The beach is gorgeous but the access is not safe, obviously. Once a safe way down to the beach is established, this would be a great place for some half-day work sessions for first-time volunteers: pull ice plant for 3 hr in the morning, have lunch on the beach, and go home.

    • Great idea, Kelly. This is something we’ll mention to our Outreach Manager! Thanks for your support!

  • Kathy Webster

    This is great news! It is one of the most beautiful stretches of San Mateo coast and to see how abused it was getting from these large groups was devastating. Thank you, POST and San Mateo County Parks.

  • Danny

    I have been going to a California State Beach called Gray Whale Cove South of Pacifica for over 20 years. last year there was a huge increase in Garbage, graffiti, illegal fire pits on the beach and Destroying state property by breaking down the stairs to build fires.( I have photos chronicling these issues I can send ) I have begun a one-man campaign and have contacted local parks department and police, and they informed me they did not have funding to cover this beach? on February 14, a homicide victim was found in the parking lot at Gray Whale Cove, something I had predicted because of the drug dealing and gang activity. Gray Whale Cove is a feeding grounds for bottom feeding Gray Whales that will die from ingesting plastic garbage washed into the ocean. These rave party/fiestas are occurring throughout the California coast at night, a place to have large unregulated gatherings with no cleanup after! Gray Whale Cove needs your attention, and could be a poster child for what we need to prevent from happening to our beaches in California. If this abuse is not stopped, it will continue and grow and eventually kill Gray Whales.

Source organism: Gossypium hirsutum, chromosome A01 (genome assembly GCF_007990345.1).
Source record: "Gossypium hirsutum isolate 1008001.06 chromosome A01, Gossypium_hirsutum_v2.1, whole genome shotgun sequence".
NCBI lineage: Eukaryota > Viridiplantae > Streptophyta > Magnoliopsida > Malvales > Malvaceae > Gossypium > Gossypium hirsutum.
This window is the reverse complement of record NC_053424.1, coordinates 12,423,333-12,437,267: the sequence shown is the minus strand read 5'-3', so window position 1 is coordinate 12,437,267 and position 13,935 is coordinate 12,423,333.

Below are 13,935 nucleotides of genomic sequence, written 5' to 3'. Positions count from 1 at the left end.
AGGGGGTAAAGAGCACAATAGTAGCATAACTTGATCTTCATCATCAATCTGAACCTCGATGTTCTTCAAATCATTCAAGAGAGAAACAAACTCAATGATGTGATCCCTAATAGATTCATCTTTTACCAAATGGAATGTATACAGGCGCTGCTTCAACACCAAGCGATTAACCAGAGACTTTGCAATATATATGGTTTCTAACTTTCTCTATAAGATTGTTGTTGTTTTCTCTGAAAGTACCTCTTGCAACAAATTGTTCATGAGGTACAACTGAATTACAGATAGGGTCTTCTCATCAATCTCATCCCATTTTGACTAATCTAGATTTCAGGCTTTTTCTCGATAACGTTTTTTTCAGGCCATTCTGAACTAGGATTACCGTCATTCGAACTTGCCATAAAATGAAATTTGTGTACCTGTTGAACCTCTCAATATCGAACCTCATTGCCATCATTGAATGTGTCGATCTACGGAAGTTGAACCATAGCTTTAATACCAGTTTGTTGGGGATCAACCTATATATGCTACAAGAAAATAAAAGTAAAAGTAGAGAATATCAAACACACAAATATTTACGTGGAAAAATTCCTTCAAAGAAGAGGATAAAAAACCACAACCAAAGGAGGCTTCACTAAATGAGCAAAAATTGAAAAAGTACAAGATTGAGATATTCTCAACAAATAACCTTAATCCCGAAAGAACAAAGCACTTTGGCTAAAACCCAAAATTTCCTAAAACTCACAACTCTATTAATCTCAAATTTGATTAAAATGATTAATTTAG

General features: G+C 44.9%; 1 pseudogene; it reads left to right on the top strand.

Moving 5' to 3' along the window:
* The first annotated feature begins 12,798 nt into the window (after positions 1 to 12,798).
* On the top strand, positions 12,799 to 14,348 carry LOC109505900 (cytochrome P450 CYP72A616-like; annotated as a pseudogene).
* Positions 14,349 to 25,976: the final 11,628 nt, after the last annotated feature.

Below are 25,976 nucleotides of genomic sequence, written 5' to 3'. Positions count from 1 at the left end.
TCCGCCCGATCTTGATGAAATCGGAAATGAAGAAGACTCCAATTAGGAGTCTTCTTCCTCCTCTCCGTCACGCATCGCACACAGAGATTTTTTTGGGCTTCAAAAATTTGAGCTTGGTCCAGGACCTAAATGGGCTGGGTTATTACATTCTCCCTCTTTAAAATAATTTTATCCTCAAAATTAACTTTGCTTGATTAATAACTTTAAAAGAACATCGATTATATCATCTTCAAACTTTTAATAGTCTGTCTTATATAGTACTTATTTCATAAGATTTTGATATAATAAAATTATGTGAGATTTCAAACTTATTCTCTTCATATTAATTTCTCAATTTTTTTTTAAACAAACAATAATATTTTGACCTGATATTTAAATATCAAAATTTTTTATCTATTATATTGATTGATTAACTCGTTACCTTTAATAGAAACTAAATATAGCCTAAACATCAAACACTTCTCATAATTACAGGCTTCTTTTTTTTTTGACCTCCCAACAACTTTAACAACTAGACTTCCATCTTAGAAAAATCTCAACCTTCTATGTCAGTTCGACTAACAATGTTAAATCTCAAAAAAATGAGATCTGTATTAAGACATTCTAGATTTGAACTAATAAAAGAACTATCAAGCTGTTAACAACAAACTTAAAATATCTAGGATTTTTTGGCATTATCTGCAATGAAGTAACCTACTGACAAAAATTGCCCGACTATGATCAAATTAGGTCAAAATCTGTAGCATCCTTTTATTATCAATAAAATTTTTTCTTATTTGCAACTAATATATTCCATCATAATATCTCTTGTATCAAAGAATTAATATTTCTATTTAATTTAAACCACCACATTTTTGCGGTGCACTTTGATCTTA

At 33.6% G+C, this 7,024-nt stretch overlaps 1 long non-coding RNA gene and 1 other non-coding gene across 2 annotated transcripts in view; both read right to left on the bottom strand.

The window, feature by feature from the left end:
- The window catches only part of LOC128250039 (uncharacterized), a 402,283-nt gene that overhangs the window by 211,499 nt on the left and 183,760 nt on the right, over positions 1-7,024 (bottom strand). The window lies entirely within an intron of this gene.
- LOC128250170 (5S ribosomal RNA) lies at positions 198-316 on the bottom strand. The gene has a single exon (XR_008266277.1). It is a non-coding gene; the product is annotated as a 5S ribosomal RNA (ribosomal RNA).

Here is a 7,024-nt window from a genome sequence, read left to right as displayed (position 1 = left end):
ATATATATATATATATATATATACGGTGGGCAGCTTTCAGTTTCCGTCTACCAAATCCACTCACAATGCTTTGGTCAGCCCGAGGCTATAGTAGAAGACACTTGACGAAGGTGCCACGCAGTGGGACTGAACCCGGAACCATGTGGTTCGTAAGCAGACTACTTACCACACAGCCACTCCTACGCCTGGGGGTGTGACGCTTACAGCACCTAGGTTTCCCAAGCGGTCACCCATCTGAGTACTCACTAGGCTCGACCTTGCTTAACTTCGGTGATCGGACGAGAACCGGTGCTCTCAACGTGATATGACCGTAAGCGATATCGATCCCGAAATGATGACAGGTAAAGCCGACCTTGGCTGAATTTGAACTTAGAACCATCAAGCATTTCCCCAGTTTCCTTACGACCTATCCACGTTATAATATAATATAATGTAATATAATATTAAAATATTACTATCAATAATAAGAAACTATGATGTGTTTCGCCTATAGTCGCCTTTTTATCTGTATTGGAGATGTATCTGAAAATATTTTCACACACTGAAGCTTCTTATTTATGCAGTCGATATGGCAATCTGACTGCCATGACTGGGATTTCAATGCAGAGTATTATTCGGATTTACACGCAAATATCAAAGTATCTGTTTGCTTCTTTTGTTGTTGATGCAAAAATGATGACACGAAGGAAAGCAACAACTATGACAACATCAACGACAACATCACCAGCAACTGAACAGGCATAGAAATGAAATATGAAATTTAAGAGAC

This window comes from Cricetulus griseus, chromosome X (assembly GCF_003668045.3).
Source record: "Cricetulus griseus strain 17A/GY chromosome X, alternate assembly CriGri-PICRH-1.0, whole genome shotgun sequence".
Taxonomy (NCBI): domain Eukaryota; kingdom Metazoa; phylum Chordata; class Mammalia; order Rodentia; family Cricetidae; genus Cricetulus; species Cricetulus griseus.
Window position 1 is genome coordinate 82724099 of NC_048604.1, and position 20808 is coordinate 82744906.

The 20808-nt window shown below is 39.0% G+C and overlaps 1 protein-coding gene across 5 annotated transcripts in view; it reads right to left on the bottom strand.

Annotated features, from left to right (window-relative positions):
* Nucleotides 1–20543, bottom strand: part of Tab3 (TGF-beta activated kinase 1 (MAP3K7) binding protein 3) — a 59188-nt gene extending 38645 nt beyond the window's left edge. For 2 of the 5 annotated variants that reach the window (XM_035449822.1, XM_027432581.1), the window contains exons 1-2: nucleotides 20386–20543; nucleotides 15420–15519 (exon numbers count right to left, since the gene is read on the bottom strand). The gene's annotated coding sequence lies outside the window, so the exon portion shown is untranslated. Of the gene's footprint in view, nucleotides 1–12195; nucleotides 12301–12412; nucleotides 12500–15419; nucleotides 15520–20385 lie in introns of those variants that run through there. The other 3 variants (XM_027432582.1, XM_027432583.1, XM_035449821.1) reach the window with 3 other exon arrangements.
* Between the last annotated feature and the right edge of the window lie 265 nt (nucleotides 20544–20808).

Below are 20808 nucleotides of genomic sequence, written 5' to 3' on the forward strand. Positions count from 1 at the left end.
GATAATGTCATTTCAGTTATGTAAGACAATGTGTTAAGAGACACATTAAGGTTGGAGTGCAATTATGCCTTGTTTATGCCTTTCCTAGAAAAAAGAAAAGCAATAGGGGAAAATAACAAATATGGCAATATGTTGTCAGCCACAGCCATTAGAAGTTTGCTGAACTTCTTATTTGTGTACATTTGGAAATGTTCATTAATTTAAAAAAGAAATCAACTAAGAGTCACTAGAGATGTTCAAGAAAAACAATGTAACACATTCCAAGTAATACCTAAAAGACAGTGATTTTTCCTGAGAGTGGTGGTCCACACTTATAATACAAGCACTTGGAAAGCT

we need to have after dark parking rules enforced, and multi lingual anti-littering campaign at our beaches.

    • Hi Danny. Thanks for sharing your concerns and for calling. We completely agree about the need for safe public use at Gray Whale Cove, and I hope our POST staffer got back to you with the best ways to address this with San Mateo County and San Mateo County Parks. Thank you for all of your efforts!

    • John Schweisinger

      Awesome! Such a great streatch of beach along the coast. One of my favorite spots to stop. Are there any maps of this area? I make maps and would be willing to donate some time to help out with GIS & GPS.

    • John Schweisinger

      Awesome! Such a great streatch of beach along the coast. One of my favorite spots to stop. Are there any maps of this area? I make maps and would be willing to donate some time to help out.

      • Hi John! Thanks for reaching out — it is a beautiful spot! We just responded to you via email about this. Thanks again!

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About Post

Peninsula Open Space Trust (POST) protects and cares for open space, farms and parkland in and around Silicon Valley. Since its founding in 1977, POST has been responsible for saving more than 75,000 acres as permanently protected land in San Mateo, Santa Clara and Santa Cruz counties.